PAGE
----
Another technique is to zoom in or out on your subject with a zoom lens while tripping the shutter. This makes the object appear to be streaking towards you. This is relatively easy to do…it’s just a timing thing…and your subject can be anything you want.

I used this technique for the image in this post by using my zoom lens, cable release and the camera mounted on a tripod. You can try the same technique. It’s fun.

Set your camera to the lowest ISO that you have available. Using slow shutter speeds is the easiest way to master this technique. Adjust your camera for a proper exposure of 1/30th of a second or slower. By closing down the aperture to F11 or smaller you should end up with a slow enough shutter speed. Focus on your subject with the lens zoomed out. While zooming in on your subject, trip the shutter with the cable release. It may take several tries before you get a result you like, but just keep playing until you get there. Then try another subject and see what kind of effect you can produce.

It doesn’t matter what the subject is because you never know what the effect will be. That’s the beauty of digital photography…you can see the results right away. And if the results aren’t what you were looking for, just delete the ones that didn’t work and try again. Play around with color, shapes and textures. Betcha you won’t be able to stop yourself!

HOW TO: RAW VS. JPEG

October 26, 2011 45 comments

“There are no rules for good photographs, there are only good photographs.”

Ansel Adams

There have been on-going discussions, debates, arguments and disputes regarding shooting in RAW vs. JPEG format since these options have been available. These disagreements will probably go on for some time because of the advantages and disadvantages to both formats.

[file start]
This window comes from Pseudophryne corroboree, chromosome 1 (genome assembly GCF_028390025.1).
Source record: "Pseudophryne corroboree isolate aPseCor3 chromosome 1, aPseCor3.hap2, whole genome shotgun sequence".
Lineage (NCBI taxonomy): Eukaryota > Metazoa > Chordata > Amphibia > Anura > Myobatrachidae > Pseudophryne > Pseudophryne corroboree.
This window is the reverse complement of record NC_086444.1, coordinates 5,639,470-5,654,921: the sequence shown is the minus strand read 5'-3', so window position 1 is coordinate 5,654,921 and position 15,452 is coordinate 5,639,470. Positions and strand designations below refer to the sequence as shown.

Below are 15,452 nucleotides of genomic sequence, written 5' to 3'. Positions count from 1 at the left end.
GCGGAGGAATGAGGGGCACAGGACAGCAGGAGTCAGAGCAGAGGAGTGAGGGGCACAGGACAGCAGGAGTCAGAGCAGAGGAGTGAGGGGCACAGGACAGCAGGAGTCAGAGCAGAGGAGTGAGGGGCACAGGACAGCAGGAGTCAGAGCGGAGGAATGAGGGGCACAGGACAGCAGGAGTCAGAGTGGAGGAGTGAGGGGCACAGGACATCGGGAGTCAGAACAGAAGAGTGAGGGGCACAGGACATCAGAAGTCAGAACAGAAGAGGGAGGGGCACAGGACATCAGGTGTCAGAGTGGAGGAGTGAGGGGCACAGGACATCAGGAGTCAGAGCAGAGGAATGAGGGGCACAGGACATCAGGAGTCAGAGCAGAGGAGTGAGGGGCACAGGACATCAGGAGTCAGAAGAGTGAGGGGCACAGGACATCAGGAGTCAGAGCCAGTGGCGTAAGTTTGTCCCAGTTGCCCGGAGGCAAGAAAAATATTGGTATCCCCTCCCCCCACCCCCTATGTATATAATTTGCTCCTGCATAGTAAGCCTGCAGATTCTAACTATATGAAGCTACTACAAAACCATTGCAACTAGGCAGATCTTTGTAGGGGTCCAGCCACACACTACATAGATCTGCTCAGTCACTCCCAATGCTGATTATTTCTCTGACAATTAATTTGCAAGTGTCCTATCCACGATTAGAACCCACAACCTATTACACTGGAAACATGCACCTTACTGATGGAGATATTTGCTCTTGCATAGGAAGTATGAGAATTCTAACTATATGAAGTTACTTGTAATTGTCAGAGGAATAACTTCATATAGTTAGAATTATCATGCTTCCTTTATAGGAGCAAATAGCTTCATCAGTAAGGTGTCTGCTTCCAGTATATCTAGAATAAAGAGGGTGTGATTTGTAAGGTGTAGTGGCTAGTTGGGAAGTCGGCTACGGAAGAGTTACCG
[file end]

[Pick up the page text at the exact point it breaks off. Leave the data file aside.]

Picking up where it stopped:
RAW format can be compared to black and white negative film, as both require processing to produce the final image. RAW format requires processing outside the camera with software, while black and white negatives require chemical processing in a traditional lab setting.

A JPEG format is like positive color slide film. Your camera creates the JPEG format, just as the lab chemically processes the color slide film.

Some photographers like to shoot in RAW format because it affords more flexibility in controlling color, exposure, white balance and contrast, which can later be adjusted with software. And it is important to them to have as much data to work with when processing the file with software. RAW files do take up a lot of space on data cards, as compared to JPEGs. However, spending time in the digital darkroom works for those amateur and professional photographers who prefer to shoot RAW.

Other photographers like to shoot in JPEG format because of the convenience it affords. They set up their cameras to the white balance, exposure, color balance and contrast of their choice. After taking the photograph, the camera’s processor takes over the job and converts the file to JPEG format using its sophisticated algorithms, then compresses the file. More files can fit on data cards in this format and photos are ready for immediate use or additional tweaking with software as needed.

Some cameras allow you to shoot in both formats at the same time so you get the best of both worlds. You get a RAW file if you want to process the file yourself and a JPEG for immediate use. This method requires good file management skills and more data cards because of file sizes.

Many professional and amateur photographers are now shooting exclusively in JPEG because the format suits their needs. They feel they get the exposure right when they push the shutter button, eliminating the need to shoot in RAW. Which allows them to spend more time in the field, rather than spending time in a digital darkroom.

Shooting in RAW vs. JPEG is simply a matter of personal preference. You can process your files yourself or have the camera take care of that task. Your choice.

HOW TO: Balancing Compositions

October 24, 2011 18 comments

I know…I know…I know…another fall scenic. However, I felt it would be a good illustration on the topic of balancing composition.

In this scene, I wanted to emphasize the stunning maple tree in the foreground against the vibrant green grass, while maintaining balance within the composition. By positioning the two feature orange maple trees on either side of the frame, balance is created.

I used a zoom lens at various focal lengths to adjust the framing and to compress the foreground and background elements of the scene.

By composing the photograph in such a way, the viewer’s eyes are led through the scene to discover the horses under the tree in the background, making the image more engaging.